Arunachal Pradesh is a land of beautiful handicrafts comprising a wide variety. Artistic craftmanship has been passed on from one generation to the other and sense of aesthetics has been manifested through a variety of crafts such as:-
basket making etc.
From the viewpoint of the art and culture the state may be very conveniently divided into three zones:-
» the Buddhist tribe
The people of the first zone make beautiful masks. They periodically stage pantomimes and masked dances. They also make exquisite painted wooden vessels and silver articles. Carpet making is a speciality of the Monpas, the Buddhist community. Carpets with exotic designs of dragons, geometric and floral patterns are made here. Carpet weaving has today become a major occupation of the womenfolk and with an increase in demand, production of the carpets is now being undertaken on a large scale.
» the central part (from east Kameng in the west to Lohit in the east)
Those of the second zone are expert workers in cane and bamboo. The cane and bamboo industry of the state has made a name for itself. As a matter of fact most of the domestic requirements are made of these materials. hats, baskets, canes vessels, cane belts - woven and plain, bamboo mugs and carvings, a wide variety of ornaments and jewellery items are all crafted by workmen. The shawls and jackets, shoulder bags and coats all stand for the perfection that the people have attained in this art.
» the eastern part of the territory
The people of the third zone are famous for their wooden carvings. The Monpa wood carver scoopes out beautiful cups, dishes and fruit bowls and magnificent ceremonial masks for dances and pantomimes. Another tribe that is framed for this art is the Khamptis who carve out beautiful religion images, figures of dancers, toys and other objects. They weave beautiful bags and loin cloths too. Goat's hair, ivory, boar's tus, beads of agate and the stones as well as of brass and glass are specialities of the people of this zone.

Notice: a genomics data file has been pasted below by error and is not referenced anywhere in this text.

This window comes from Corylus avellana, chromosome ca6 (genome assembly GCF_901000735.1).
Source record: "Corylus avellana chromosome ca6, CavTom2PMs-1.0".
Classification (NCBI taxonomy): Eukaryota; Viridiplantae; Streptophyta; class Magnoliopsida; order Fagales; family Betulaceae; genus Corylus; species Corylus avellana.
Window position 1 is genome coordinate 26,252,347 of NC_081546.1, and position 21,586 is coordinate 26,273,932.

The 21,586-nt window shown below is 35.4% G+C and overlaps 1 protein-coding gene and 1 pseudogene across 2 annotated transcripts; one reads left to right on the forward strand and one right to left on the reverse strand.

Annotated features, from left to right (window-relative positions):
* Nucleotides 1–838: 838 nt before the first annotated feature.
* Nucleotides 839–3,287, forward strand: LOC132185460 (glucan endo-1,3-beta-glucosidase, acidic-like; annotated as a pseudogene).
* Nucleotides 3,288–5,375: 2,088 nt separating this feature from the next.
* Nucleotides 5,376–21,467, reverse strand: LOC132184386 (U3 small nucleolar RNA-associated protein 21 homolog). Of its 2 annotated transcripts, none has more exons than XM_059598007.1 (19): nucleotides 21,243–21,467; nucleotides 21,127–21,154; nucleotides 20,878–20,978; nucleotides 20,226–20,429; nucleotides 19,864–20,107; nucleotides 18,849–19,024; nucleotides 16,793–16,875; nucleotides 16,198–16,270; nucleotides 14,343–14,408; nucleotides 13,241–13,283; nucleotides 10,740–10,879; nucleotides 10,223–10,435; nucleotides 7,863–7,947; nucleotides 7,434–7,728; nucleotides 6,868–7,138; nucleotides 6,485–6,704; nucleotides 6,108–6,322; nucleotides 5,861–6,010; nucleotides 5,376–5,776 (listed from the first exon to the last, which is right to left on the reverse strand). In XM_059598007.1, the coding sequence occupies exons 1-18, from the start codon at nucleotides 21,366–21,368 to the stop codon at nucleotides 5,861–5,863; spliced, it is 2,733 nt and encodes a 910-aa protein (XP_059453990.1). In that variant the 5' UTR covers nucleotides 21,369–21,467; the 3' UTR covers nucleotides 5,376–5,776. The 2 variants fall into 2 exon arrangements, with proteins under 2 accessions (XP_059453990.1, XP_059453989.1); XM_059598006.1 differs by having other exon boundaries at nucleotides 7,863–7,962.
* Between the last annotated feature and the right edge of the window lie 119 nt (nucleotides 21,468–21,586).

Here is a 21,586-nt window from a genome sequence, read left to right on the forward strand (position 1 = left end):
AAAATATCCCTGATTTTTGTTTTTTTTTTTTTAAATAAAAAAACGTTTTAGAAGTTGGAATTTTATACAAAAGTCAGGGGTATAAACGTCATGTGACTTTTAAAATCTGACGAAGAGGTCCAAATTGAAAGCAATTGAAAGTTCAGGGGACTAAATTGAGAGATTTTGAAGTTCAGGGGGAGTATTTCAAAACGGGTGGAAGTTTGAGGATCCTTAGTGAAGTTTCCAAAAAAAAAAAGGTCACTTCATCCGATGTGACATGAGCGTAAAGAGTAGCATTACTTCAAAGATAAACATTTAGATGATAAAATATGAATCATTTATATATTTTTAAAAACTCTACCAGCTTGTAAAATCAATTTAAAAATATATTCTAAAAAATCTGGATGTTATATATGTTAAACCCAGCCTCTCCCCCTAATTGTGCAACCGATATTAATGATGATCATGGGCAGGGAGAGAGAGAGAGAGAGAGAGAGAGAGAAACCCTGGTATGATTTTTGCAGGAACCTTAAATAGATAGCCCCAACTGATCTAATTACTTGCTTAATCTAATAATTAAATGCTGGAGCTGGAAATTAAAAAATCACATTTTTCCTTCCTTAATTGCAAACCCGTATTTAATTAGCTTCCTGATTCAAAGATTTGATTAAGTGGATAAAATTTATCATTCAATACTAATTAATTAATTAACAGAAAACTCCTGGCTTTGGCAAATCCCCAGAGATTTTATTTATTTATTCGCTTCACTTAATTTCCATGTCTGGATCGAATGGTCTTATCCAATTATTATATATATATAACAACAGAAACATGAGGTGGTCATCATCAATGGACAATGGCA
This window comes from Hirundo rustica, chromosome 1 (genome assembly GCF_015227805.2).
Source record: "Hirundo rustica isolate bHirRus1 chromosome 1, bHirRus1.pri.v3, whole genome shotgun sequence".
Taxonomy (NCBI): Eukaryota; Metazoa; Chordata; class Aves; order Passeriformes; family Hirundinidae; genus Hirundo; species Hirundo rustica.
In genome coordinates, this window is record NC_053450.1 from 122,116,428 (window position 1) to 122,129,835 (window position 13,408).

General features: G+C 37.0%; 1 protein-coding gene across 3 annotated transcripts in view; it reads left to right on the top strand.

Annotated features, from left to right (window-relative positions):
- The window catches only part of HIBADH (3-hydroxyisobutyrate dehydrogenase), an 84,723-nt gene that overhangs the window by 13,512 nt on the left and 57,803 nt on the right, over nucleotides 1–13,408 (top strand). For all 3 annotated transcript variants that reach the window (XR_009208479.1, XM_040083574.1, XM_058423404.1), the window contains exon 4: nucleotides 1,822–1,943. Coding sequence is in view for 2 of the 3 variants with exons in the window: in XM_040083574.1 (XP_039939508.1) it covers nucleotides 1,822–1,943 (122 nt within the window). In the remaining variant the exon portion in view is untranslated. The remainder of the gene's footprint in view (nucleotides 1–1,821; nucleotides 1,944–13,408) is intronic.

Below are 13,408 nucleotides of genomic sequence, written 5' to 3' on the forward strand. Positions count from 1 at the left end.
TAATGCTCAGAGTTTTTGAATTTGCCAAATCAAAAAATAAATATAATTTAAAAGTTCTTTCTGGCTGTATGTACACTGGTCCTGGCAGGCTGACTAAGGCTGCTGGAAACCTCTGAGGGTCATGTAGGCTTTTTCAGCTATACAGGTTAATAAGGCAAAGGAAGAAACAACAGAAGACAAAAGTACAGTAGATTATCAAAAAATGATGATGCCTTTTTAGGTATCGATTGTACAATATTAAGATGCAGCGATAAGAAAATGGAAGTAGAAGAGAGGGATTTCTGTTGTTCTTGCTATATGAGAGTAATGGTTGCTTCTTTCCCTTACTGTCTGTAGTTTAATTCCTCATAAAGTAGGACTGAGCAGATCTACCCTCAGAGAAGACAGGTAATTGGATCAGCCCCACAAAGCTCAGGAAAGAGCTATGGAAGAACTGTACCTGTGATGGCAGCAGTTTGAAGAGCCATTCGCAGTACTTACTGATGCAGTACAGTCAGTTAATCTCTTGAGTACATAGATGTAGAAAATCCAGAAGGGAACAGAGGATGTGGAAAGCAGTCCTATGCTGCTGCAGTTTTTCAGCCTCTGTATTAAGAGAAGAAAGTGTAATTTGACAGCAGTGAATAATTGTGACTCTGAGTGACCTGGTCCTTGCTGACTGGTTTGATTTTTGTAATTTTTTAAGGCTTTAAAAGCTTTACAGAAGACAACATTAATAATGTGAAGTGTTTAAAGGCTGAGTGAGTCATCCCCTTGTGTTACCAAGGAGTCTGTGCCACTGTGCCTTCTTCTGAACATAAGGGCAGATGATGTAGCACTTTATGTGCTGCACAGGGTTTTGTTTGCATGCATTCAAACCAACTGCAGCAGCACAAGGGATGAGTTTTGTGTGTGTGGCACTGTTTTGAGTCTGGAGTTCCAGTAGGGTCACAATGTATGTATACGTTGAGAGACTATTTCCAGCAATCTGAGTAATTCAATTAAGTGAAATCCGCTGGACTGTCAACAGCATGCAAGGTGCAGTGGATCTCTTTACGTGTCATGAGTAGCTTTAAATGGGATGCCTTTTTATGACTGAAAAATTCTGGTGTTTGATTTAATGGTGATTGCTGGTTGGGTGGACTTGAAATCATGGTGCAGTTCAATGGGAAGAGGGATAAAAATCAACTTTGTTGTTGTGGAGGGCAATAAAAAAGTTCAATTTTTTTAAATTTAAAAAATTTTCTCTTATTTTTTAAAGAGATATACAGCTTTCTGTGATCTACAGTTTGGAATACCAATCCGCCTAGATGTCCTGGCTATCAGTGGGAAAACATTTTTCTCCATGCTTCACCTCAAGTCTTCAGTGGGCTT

Weaving is the occupation of the womenfolk throughout the territory. They have an excellent sense of colour. The basic colours that dominates the weaves are black, yellow dark blue, green and scarlet - all put together in the most fascinating combinations. Originally natural dyes were used which today have given away to synthetic dyes.
The designs are essentially geometric varying from a formal arrangement to lines and bands. Items that could make excellent buys are Sherdukpen shawls, Apatani jackets and scarve, Adi skirts, jackets and bags, Mishmi shawls, blouses and jackets; and Wancho bags.
Crafting ornaments is another art widely practised by the Arunachalis. Besides multicoloured beads, feathers of birds and wings of the green beetles are also used as embellishments. The Akas make bamboo bangles and earings which are occassionally decorated with pokerwork designs. Paper making, smithy work, carpentry, pottery and ivory work aare the other crafts practised by the Arunachalis. The Monpas make paper locally, from pulp of trees called Sukso or the other paper tress. This hand made paper is used for writing religious prayers on them. Hunting, fishing also form the subsidiary occupations. With a view to help developing arts and crafts and to substantiate the livelihood of the people, local boys and girls are imparted training in specially set up crafts centres. The rich heritage of art and crafts of Arunachal Pradesh is sure to add colour to the cultural heritage of the country.